Muppets and manifestos

Graham Duxbury
Friday, November 29, 2019

For some families it’s Home Alone, for others The Polar Express. For me you still can’t beat A Christmas Carol as the film that turns the sofa into a place to sink into the season. Odd really given Dickens’ original intent was to produce a tract excoriating the capitalist system for its maltreatment of children, a polemic against ignorance and want wrapped in a tale about personal responsibility and redemption. Not that you’d know that from watching the Muppets’ version.

We should bear this intent in mind when reviewing the Christmas lists contained in the election manifestos. As a result of hard work behind the scenes by leading players in the sector, the parties have been in a bidding war attempting to outdo each other with the billions of pounds being pledged for youth services, youth clubs, mental health support and further education. And this is on top of the ‘new money’ already being pumped into the system from the Youth Endowment Fund and Youth Futures Foundation.

As children get older, of course, they get wise to the fact that Santa won’t bring them everything on the list, and that what appears under the tree is determined by the economic realities facing their parents, but even partial fulfilment of the promises being made will be a positive step forward. It also means we can concentrate our thinking on how to use resources to deliver maximum impact.

It could be argued that one of the reasons all parties are committing to more social spending (over and above the obvious electoral one) is because the global economic outlook is far from rosy – a forecast made gloomier domestically by Brexit uncertainty. When the labour market tightens, it tightens most for young people as older workers ‘trade down’ to accept jobs which are normally taken up by new entrants and those leaving education get trapped in the ‘no job - no experience - no job’ cycle.

This means we will need more programmes that support young people to cope with complex lives but that also provide a ladder of opportunity helping them enter and progress in employment. This should include learning from schemes like the Future Jobs Fund, which recognised the need to create temporary jobs for young people to give them the experience and confidence needed to compete in the open market.

As we think about reinvesting in the sector, then, we should consider how we better connect the disciplines of youth worker and employment coach - knowing when to support young people to maintain stability and when to push them out of their comfort zone. An evaluation of the Progress programme in the West Midlands – managed by Groundwork UK with funding from the European Social Fund and The National Lottery Community Fund – highlights this bridge as being fundamental to success. It states:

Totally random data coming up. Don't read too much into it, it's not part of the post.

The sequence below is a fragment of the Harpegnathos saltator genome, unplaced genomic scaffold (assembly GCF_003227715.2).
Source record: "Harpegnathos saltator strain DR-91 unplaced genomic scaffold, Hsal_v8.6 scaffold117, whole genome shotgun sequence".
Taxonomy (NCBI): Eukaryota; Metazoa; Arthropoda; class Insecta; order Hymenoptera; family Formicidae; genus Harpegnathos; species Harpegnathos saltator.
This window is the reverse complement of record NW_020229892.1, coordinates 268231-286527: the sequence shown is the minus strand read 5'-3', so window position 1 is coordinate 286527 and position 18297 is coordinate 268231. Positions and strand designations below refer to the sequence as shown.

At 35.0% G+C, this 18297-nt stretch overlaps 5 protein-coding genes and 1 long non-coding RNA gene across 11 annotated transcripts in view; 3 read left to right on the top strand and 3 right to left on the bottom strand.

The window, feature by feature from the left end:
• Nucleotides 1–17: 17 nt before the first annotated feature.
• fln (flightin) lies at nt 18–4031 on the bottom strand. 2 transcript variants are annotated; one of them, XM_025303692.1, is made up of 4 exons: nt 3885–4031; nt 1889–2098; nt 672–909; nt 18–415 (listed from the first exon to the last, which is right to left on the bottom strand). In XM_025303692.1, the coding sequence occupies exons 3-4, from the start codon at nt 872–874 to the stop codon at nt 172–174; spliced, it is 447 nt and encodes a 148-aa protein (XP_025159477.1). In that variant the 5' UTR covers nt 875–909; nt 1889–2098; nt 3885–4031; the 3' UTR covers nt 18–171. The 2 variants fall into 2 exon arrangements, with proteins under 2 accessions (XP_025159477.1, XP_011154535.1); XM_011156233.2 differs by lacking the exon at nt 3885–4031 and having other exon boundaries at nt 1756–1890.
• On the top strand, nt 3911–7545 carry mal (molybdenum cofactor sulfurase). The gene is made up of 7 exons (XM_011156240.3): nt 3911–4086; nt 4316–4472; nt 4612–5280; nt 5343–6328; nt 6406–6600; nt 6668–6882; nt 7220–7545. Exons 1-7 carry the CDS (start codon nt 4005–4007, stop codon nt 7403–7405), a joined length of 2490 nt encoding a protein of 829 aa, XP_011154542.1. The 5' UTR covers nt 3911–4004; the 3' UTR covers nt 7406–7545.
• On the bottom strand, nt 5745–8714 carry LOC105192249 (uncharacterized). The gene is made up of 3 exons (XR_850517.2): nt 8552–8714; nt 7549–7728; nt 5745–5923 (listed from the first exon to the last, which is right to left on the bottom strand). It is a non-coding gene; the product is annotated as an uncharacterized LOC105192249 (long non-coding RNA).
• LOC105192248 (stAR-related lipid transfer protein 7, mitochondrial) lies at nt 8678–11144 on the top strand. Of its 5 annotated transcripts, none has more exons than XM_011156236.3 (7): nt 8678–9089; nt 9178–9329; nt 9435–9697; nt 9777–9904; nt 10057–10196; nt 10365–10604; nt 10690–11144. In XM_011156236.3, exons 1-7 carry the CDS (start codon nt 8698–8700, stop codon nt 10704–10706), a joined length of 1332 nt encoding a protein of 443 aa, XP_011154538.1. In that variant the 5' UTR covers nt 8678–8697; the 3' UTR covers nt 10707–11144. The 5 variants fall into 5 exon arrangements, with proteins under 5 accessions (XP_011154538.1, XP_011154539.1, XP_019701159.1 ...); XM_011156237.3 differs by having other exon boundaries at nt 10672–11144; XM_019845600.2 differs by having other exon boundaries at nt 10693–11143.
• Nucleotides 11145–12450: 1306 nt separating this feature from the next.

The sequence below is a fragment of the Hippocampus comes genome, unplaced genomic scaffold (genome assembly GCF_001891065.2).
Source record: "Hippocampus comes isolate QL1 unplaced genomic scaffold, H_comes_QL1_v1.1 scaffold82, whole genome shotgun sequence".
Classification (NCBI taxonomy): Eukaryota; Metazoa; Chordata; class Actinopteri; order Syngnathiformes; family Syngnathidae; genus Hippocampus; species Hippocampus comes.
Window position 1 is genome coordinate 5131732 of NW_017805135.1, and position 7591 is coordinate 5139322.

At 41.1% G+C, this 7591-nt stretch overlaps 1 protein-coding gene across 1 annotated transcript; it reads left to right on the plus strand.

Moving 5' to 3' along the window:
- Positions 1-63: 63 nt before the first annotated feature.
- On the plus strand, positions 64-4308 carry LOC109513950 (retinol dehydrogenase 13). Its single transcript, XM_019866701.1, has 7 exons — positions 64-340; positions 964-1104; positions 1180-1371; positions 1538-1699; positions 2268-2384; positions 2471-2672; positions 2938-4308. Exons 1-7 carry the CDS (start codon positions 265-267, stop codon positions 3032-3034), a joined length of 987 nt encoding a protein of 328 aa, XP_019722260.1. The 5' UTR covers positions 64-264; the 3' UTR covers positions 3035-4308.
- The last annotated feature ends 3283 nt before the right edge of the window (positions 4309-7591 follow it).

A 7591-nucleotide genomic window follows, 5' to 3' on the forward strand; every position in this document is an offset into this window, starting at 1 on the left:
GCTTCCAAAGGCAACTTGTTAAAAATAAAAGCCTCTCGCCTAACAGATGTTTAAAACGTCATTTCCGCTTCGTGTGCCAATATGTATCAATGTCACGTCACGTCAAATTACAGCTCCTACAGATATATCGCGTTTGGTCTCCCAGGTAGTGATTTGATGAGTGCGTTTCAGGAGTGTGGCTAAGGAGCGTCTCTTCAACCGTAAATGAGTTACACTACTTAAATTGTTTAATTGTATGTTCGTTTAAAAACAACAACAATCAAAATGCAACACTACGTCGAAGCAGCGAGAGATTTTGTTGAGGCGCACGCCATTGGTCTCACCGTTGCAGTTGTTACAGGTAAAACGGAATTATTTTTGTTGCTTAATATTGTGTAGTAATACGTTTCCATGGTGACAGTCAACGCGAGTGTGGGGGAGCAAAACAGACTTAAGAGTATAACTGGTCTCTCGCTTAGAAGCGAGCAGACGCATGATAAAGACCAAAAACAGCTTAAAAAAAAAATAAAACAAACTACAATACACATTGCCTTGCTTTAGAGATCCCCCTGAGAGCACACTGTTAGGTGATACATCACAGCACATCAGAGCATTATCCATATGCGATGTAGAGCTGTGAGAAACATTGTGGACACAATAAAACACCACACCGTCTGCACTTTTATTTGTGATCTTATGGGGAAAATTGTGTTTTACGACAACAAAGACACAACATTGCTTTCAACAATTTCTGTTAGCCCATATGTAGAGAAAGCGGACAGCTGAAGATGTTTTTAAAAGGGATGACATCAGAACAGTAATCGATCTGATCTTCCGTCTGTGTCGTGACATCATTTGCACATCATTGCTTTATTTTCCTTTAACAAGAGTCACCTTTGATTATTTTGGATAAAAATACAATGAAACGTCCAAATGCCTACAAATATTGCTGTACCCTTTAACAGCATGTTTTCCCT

"[Young people] were able to reflect back on how the coach had worked… at a pace that was right for them, while pushing them to try new things and constantly taking steps forward."

If work is one priority, then surely another should be the purpose of that work. More big manifesto pledges are aimed at tackling the acute crisis in care and the growing sense of crisis around climate change. In both areas, part of the problem is a lack of capacity or skills in the workforce to bring about change as rapidly as we need to. This needs action at both ends of the supply and demand pipeline – helping employers create attractive roles through wage subsidies and clearer career pathways while supporting FE and youth service providers to motivate and prepare young people for the opportunities available.

When Dickens published his tale of Scrooge and the Cratchit family in December 1843, his motivation was to end the exploitation of children revealed by the previous year’s Children's Employment Commission. We can only hope that when manifesto wishlists are converted into a real programme for government they have a similarly lasting impact on the circumstances, education and employment prospects of this generation of young people.

Graham Duxbury is chief executive of Groundwork

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